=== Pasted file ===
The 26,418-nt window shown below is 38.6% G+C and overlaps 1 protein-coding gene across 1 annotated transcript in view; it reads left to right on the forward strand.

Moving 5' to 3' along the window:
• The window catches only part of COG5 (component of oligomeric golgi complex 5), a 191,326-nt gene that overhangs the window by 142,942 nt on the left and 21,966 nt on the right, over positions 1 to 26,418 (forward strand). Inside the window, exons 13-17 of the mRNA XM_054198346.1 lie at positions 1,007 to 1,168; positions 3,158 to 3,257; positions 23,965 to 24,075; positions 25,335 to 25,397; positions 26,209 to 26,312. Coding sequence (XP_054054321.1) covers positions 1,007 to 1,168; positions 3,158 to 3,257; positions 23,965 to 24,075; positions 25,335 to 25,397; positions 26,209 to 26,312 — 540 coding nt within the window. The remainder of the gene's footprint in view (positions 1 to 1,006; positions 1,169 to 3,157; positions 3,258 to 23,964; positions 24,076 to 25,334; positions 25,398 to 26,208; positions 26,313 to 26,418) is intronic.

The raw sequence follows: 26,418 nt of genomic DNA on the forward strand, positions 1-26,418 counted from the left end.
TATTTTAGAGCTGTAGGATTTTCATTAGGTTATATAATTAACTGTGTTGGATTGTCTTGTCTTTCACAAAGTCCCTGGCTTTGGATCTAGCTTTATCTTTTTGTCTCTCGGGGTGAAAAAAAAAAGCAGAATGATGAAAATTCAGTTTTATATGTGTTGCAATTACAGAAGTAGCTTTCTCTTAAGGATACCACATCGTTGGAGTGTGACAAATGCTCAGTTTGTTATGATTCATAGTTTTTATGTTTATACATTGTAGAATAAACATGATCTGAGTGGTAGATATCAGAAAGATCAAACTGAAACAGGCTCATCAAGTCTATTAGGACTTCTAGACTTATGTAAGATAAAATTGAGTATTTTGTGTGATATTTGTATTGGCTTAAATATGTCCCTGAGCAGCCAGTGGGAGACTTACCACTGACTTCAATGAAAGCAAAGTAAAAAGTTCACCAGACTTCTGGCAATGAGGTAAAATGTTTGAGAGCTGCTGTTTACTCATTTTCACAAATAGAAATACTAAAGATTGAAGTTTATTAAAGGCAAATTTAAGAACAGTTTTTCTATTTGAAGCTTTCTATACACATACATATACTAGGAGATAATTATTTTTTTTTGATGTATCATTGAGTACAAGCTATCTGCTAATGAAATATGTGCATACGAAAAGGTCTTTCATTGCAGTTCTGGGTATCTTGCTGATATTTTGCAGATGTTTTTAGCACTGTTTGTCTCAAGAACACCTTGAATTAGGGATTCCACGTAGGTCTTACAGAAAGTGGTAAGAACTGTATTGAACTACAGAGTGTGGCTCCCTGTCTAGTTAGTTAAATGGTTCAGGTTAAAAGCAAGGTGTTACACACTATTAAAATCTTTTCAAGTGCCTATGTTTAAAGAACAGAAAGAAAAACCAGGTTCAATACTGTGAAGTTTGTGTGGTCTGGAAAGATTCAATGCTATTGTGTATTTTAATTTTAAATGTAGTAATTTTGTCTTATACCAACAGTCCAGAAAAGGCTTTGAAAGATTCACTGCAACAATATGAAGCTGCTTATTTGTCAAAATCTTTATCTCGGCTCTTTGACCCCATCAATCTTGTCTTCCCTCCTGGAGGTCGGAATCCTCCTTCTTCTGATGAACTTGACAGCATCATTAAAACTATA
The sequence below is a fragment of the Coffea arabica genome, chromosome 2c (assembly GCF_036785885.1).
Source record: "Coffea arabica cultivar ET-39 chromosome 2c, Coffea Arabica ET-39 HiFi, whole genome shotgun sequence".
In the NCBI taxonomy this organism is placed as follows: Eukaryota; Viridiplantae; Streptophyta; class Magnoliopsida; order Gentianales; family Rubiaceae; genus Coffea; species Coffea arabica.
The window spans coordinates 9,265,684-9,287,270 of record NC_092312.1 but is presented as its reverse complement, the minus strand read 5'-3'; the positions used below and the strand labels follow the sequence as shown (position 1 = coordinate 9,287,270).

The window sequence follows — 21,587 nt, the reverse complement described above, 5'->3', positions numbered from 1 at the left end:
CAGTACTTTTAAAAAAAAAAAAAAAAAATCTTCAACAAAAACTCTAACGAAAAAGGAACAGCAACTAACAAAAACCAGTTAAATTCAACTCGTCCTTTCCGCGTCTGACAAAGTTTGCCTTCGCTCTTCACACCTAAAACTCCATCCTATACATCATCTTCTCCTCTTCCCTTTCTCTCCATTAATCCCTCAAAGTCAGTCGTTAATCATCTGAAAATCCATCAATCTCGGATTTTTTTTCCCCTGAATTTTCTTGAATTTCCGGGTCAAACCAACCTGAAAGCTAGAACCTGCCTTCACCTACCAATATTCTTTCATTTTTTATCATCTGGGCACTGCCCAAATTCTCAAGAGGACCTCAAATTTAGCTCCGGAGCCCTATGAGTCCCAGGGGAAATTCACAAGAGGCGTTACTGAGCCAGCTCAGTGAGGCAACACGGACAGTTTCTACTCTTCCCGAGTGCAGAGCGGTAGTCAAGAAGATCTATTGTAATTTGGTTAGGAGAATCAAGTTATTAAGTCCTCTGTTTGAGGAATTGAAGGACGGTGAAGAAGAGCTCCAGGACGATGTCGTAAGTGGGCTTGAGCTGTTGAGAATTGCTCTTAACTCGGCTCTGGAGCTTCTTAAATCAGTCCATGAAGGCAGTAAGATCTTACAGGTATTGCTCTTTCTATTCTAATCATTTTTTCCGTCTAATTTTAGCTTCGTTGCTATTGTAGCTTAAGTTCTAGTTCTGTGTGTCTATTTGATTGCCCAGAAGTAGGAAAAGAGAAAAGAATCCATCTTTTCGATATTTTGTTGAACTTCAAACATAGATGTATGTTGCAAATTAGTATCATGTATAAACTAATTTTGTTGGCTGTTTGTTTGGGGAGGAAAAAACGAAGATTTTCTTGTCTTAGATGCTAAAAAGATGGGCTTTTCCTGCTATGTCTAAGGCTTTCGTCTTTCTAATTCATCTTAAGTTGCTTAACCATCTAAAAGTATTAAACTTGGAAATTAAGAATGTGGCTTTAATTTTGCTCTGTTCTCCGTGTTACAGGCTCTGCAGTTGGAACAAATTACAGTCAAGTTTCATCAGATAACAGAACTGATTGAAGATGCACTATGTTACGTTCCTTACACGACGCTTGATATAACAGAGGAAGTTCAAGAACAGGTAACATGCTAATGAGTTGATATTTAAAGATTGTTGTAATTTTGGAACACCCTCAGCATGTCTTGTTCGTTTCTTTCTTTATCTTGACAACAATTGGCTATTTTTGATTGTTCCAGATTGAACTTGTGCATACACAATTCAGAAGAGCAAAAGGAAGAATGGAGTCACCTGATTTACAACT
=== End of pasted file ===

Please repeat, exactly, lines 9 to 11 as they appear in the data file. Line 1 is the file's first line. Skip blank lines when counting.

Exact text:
The window spans coordinates 9,265,684-9,287,270 of record NC_092312.1 but is presented as its reverse complement, the minus strand read 5'-3'; the positions used below and the strand labels follow the sequence as shown (position 1 = coordinate 9,287,270).

The window sequence follows — 21,587 nt, the reverse complement described above, 5'->3', positions numbered from 1 at the left end:
CAGTACTTTTAAAAAAAAAAAAAAAAAATCTTCAACAAAAACTCTAACGAAAAAGGAACAGCAACTAACAAAAACCAGTTAAATTCAACTCGTCCTTTCCGCGTCTGACAAAGTTTGCCTTCGCTCTTCACACCTAAAACTCCATCCTATACATCATCTTCTCCTCTTCCCTTTCTCTCCATTAATCCCTCAAAGTCAGTCGTTAATCATCTGAAAATCCATCAATCTCGGATTTTTTTTCCCCTGAATTTTCTTGAATTTCCGGGTCAAACCAACCTGAAAGCTAGAACCTGCCTTCACCTACCAATATTCTTTCATTTTTTATCATCTGGGCACTGCCCAAATTCTCAAGAGGACCTCAAATTTAGCTCCGGAGCCCTATGAGTCCCAGGGGAAATTCACAAGAGGCGTTACTGAGCCAGCTCAGTGAGGCAACACGGACAGTTTCTACTCTTCCCGAGTGCAGAGCGGTAGTCAAGAAGATCTATTGTAATTTGGTTAGGAGAATCAAGTTATTAAGTCCTCTGTTTGAGGAATTGAAGGACGGTGAAGAAGAGCTCCAGGACGATGTCGTAAGTGGGCTTGAGCTGTTGAGAATTGCTCTTAACTCGGCTCTGGAGCTTCTTAAATCAGTCCATGAAGGCAGTAAGATCTTACAGGTATTGCTCTTTCTATTCTAATCATTTTTTCCGTCTAATTTTAGCTTCGTTGCTATTGTAGCTTAAGTTCTAGTTCTGTGTGTCTATTTGATTGCCCAGAAGTAGGAAAAGAGAAAAGAATCCATCTTTTCGATATTTTGTTGAACTTCAAACATAGATGTATGTTGCAAATTAGTATCATGTATAAACTAATTTTGTTGGCTGTTTGTTTGGGGAGGAAAAAACGAAGATTTTCTTGTCTTAGATGCTAAAAAGATGGGCTTTTCCTGCTATGTCTAAGGCTTTCGTCTTTCTAATTCATCTTAAGTTGCTTAACCATCTAAAAGTATTAAACTTGGAAATTAAGAATGTGGCTTTAATTTTGCTCTGTTCTCCGTGTTACAGGCTCTGCAGTTGGAACAAATTACAGTCAAGTTTCATCAGATAACAGAACTGATTGAAGATGCACTATGTTACGTTCCTTACACGACGCTTGATATAACAGAGGAAGTTCAAGAACAGGTAACATGCTAATGAGTTGATATTTAAAGATTGTTGTAATTTTGGAACACCCTCAGCATGTCTTGTTCGTTTCTTTCTTTATCTTGACAACAATTGGCTATTTTTGATTGTTCCAGATTGAACTTGTGCATACACAATTCAGAAGAGCAAAAGGAAGAATGGAGTCACCTGATTTACAACT